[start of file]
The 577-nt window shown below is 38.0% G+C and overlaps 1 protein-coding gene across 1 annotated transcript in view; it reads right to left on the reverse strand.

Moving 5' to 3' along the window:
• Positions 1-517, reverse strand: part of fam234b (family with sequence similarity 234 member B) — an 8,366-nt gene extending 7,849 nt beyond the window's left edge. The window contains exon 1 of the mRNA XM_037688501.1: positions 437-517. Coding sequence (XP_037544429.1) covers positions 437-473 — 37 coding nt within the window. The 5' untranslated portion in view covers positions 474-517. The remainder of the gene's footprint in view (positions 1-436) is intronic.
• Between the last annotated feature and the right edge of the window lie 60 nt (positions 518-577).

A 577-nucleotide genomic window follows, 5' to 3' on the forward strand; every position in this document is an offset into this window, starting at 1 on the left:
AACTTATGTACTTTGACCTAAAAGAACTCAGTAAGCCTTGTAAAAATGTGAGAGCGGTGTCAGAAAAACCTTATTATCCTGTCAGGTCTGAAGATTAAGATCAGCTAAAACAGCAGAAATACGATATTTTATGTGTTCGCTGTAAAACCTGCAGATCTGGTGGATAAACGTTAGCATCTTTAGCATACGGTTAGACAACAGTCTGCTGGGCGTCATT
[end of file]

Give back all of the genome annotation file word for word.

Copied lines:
The 577-nt window shown below is 38.0% G+C and overlaps 1 protein-coding gene across 1 annotated transcript in view; it reads right to left on the reverse strand.

Moving 5' to 3' along the window:
• Positions 1-517, reverse strand: part of fam234b (family with sequence similarity 234 member B) — an 8,366-nt gene extending 7,849 nt beyond the window's left edge. The window contains exon 1 of the mRNA XM_037688501.1: positions 437-517. Coding sequence (XP_037544429.1) covers positions 437-473 — 37 coding nt within the window. The 5' untranslated portion in view covers positions 474-517. The remainder of the gene's footprint in view (positions 1-436) is intronic.
• Between the last annotated feature and the right edge of the window lie 60 nt (positions 518-577).

A 577-nucleotide genomic window follows, 5' to 3' on the forward strand; every position in this document is an offset into this window, starting at 1 on the left:
AACTTATGTACTTTGACCTAAAAGAACTCAGTAAGCCTTGTAAAAATGTGAGAGCGGTGTCAGAAAAACCTTATTATCCTGTCAGGTCTGAAGATTAAGATCAGCTAAAACAGCAGAAATACGATATTTTATGTGTTCGCTGTAAAACCTGCAGATCTGGTGGATAAACGTTAGCATCTTTAGCATACGGTTAGACAACAGTCTGCTGGGCGTCATT